‘What is clear to us, and indeed many businesses across all industry sectors, is that, no matter how much we spend on internal research and development, or support our core academic networks, we can never have in place the expertise to cover all of our interests.’ These words appear on Tata Steel’s website, referring to its open innovation challenge launched in 2015.
Many other corporations, such as Apple, Philips, Nokia, Swarovski, BASF and Procter & Gamble, have deployed open innovation initiatives. Here are some more good examples:
// The Samsung Accelerator gives entrepreneurs direct access to the company’s data, decision makers and distribution channels – financing promising ventures.
// The customisation project Lego Design byME allowed fans to design and order their own Lego models.
// Talento com Fibra (Talent with Fibre), a 2012–2013 initiative Exago developed with a client in the telecom industry, challenged graduate students from the best Portuguese universities. In 2012, 275 participants registered, presenting 80 proposals. A year later, 471 students delivered 151 projects. The company’s internal community could then choose 16 finalists whose ideas entered the last selection stage.
// The Suppliers’ Forum is a platform implemented by an Exago health sector client. More than 40 relevant suppliers from different industries can now contribute to improving practices, processes and products, creating value in the group’s supply chain.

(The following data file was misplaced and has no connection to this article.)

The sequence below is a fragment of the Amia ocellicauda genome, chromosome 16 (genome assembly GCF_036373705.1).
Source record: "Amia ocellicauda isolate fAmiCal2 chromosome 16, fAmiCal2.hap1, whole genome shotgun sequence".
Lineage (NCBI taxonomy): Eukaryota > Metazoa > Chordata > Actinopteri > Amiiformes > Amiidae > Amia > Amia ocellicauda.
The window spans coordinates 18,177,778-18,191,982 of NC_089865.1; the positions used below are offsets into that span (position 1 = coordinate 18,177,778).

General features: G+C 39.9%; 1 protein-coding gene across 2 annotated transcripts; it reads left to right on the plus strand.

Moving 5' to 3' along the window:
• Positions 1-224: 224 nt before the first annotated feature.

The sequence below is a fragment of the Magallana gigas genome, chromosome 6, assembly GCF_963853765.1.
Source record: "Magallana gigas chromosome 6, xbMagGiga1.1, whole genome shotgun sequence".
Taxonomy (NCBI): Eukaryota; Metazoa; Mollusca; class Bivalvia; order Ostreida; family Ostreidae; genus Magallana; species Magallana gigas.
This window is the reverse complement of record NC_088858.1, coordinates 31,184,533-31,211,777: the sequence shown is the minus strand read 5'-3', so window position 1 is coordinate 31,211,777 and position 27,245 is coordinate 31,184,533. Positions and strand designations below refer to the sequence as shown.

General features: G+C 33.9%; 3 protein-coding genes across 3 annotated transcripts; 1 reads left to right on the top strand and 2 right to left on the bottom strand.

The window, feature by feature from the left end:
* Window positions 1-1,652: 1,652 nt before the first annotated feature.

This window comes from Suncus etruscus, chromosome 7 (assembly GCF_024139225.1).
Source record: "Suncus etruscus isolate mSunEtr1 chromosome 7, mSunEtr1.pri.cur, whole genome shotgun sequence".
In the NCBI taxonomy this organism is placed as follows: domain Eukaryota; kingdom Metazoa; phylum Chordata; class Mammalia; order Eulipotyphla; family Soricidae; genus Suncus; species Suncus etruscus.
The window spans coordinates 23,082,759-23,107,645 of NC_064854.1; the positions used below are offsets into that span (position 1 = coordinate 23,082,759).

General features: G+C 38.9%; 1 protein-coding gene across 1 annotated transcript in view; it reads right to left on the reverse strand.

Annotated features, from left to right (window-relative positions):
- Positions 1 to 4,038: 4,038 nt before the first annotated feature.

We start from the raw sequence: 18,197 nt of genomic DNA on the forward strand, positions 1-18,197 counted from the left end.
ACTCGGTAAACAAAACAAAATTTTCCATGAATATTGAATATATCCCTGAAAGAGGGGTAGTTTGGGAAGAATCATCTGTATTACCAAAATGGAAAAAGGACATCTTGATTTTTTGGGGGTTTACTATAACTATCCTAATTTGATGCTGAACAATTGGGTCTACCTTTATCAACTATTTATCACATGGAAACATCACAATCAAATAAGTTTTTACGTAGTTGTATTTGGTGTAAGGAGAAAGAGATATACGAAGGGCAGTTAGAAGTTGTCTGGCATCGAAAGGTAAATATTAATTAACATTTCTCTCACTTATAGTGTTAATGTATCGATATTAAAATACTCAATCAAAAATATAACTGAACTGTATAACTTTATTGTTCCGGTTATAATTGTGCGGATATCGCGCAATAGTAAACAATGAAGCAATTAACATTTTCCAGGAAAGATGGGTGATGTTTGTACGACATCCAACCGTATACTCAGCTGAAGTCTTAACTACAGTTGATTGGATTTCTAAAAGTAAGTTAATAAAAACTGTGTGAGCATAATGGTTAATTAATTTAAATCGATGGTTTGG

From talent spotting through to technology scouting and the development of special connections with main stakeholders, the benefits of open innovation are many, no matter the type of industry or how big or small your organisation.
Still, such programmes have been too often a source of frustrations for managers, leaderships and participants: when they miss their target, when facilitators lack the capacity to manage large and complex volumes of information, as participation grows, and when the ideas presented fail to match the company’s reality and, therefore, are of no consequence.
Time and money are wasted. The programme implodes. Worse, lack of efficiency and relevance and other collateral damage undermine efforts.
Open innovation initiatives, indeed, are not automatic and self-running procedures. They are borne out of strategic thinking and perfected by practice in integrating ideas and skills and reaching good levels of engagement and meaningfulness, as well as carrying out the work involved in converting promises into results.
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